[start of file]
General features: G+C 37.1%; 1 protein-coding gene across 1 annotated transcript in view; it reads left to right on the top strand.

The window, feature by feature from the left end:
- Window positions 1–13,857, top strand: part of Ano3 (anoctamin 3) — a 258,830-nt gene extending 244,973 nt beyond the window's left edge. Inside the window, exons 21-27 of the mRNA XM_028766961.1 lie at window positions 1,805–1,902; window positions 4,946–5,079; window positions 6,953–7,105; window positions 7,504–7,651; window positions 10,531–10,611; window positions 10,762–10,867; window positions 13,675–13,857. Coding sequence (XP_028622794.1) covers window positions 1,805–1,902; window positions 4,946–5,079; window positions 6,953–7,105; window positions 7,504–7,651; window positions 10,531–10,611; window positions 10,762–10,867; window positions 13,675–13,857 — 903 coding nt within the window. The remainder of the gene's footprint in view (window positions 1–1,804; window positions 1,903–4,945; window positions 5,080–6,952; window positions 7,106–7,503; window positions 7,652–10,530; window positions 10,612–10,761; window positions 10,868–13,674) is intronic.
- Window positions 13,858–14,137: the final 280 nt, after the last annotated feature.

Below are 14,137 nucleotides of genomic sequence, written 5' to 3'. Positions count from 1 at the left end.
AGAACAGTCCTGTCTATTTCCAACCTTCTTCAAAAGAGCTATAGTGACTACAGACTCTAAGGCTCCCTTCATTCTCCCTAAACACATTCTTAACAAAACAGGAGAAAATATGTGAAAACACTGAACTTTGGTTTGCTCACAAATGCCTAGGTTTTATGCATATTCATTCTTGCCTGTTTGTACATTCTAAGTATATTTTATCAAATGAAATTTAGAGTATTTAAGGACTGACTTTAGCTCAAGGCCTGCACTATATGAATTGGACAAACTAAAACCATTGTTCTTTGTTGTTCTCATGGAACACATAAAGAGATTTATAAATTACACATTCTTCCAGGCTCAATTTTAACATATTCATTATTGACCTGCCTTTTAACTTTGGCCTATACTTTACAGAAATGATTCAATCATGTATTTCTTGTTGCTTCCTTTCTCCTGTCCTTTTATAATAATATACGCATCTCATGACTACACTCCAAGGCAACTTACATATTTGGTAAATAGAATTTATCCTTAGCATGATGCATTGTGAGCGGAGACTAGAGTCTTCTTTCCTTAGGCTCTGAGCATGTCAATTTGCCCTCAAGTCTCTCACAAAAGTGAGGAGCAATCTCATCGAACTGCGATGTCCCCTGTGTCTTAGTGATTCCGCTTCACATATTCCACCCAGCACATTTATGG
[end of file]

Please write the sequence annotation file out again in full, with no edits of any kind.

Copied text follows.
General features: G+C 37.1%; 1 protein-coding gene across 1 annotated transcript in view; it reads left to right on the top strand.

The window, feature by feature from the left end:
- Window positions 1–13,857, top strand: part of Ano3 (anoctamin 3) — a 258,830-nt gene extending 244,973 nt beyond the window's left edge. Inside the window, exons 21-27 of the mRNA XM_028766961.1 lie at window positions 1,805–1,902; window positions 4,946–5,079; window positions 6,953–7,105; window positions 7,504–7,651; window positions 10,531–10,611; window positions 10,762–10,867; window positions 13,675–13,857. Coding sequence (XP_028622794.1) covers window positions 1,805–1,902; window positions 4,946–5,079; window positions 6,953–7,105; window positions 7,504–7,651; window positions 10,531–10,611; window positions 10,762–10,867; window positions 13,675–13,857 — 903 coding nt within the window. The remainder of the gene's footprint in view (window positions 1–1,804; window positions 1,903–4,945; window positions 5,080–6,952; window positions 7,106–7,503; window positions 7,652–10,530; window positions 10,612–10,761; window positions 10,868–13,674) is intronic.
- Window positions 13,858–14,137: the final 280 nt, after the last annotated feature.

Below are 14,137 nucleotides of genomic sequence, written 5' to 3'. Positions count from 1 at the left end.
AGAACAGTCCTGTCTATTTCCAACCTTCTTCAAAAGAGCTATAGTGACTACAGACTCTAAGGCTCCCTTCATTCTCCCTAAACACATTCTTAACAAAACAGGAGAAAATATGTGAAAACACTGAACTTTGGTTTGCTCACAAATGCCTAGGTTTTATGCATATTCATTCTTGCCTGTTTGTACATTCTAAGTATATTTTATCAAATGAAATTTAGAGTATTTAAGGACTGACTTTAGCTCAAGGCCTGCACTATATGAATTGGACAAACTAAAACCATTGTTCTTTGTTGTTCTCATGGAACACATAAAGAGATTTATAAATTACACATTCTTCCAGGCTCAATTTTAACATATTCATTATTGACCTGCCTTTTAACTTTGGCCTATACTTTACAGAAATGATTCAATCATGTATTTCTTGTTGCTTCCTTTCTCCTGTCCTTTTATAATAATATACGCATCTCATGACTACACTCCAAGGCAACTTACATATTTGGTAAATAGAATTTATCCTTAGCATGATGCATTGTGAGCGGAGACTAGAGTCTTCTTTCCTTAGGCTCTGAGCATGTCAATTTGCCCTCAAGTCTCTCACAAAAGTGAGGAGCAATCTCATCGAACTGCGATGTCCCCTGTGTCTTAGTGATTCCGCTTCACATATTCCACCCAGCACATTTATGG